Yes, indeed. EggDonationFriends Team has gathered a wealth of knowledge about infertility treatments over the years and we believe it shouldn’t go to waste. Even if we are able to help one couple to find the best IVF clinic for their needs and they become happy parents, we feel we have achieved our goal. We want to be a part of movement to bring change in how IVF clinics think, operate and in their patient approach – we think it is crucial.
Thanks for your input on my first post, what do you make of the NHS IVF Lottery?
The NHS recommendations as for the IVF are not binding and it is only up to local NHS providers to decide what to offer which we think is unfair. According to the NHS around 1 in 7 couples may have difficulty conceiving – this is approximately 3.5 million people in the UK, which is a staggering number. The NHS should provide access to IVF for all men and women who meet the criteria. These people are desperate to start IVF treatment as soon as possible; many of them are ready to use private clinic services to realize their dream. Over the past years we have observed a growing number of fertility patients who are willing to travel to get treatment at a clinic which offers transparent conditions and professionalism.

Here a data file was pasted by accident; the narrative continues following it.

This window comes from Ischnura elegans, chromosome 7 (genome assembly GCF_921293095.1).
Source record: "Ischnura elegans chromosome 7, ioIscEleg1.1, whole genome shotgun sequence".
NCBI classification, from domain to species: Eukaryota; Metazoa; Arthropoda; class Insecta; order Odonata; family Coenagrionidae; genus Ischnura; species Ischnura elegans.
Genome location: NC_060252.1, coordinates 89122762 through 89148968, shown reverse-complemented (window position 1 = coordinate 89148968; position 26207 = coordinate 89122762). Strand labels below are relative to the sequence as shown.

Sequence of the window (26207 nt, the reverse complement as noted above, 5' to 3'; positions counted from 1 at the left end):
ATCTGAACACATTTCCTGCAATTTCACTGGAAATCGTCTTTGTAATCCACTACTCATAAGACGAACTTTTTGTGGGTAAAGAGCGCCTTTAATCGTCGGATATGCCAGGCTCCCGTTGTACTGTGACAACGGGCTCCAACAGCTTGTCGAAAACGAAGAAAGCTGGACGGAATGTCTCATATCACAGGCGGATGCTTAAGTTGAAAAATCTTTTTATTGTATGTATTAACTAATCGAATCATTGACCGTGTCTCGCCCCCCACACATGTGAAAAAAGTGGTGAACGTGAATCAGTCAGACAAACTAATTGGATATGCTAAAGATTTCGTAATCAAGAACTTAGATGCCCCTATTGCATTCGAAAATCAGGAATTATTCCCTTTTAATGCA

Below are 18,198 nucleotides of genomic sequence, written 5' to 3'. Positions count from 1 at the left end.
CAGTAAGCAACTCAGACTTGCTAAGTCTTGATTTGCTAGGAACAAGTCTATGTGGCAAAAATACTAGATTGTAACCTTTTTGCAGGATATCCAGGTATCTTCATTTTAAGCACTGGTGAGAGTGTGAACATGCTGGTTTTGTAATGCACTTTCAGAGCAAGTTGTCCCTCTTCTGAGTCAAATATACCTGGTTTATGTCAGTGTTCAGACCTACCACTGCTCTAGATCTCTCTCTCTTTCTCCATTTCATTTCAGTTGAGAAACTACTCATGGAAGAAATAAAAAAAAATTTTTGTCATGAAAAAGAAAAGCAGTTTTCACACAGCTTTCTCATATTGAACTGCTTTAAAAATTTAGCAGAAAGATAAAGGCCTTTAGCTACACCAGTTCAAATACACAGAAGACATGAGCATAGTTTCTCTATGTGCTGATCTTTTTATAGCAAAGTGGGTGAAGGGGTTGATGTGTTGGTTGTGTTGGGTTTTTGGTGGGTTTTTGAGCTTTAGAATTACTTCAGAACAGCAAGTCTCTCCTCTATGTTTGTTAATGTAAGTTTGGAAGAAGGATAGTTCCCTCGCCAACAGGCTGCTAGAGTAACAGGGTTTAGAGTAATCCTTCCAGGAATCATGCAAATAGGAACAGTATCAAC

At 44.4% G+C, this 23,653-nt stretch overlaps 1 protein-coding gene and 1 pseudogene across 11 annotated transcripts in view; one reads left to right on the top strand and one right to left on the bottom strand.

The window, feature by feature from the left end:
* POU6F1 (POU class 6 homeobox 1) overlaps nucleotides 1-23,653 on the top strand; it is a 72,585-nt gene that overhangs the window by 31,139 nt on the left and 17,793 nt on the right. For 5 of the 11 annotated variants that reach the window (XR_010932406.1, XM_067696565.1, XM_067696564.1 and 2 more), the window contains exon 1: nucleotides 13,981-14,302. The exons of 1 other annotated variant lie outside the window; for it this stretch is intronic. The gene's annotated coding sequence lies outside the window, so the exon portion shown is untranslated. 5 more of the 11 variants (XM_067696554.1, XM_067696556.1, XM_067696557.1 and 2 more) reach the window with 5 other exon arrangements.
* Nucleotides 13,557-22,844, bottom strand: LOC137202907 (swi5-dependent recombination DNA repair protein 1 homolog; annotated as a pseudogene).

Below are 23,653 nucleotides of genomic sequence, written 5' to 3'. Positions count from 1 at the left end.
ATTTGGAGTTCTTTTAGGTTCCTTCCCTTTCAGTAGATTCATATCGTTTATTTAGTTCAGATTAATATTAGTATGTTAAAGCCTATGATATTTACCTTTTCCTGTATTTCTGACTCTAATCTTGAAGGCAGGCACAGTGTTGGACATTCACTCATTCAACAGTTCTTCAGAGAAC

We were so fortunate to have ‘Won the lottery’ so to speak. But there are those that have messaged me about failed attempts and families who already have a child. What are the other options besides just through the NHS?
There are always private clinics in the UK but we’ve found that they can be out of some families’ budgets so they look at more affordable experienced clinics in Europe and in search of anonymous egg donor.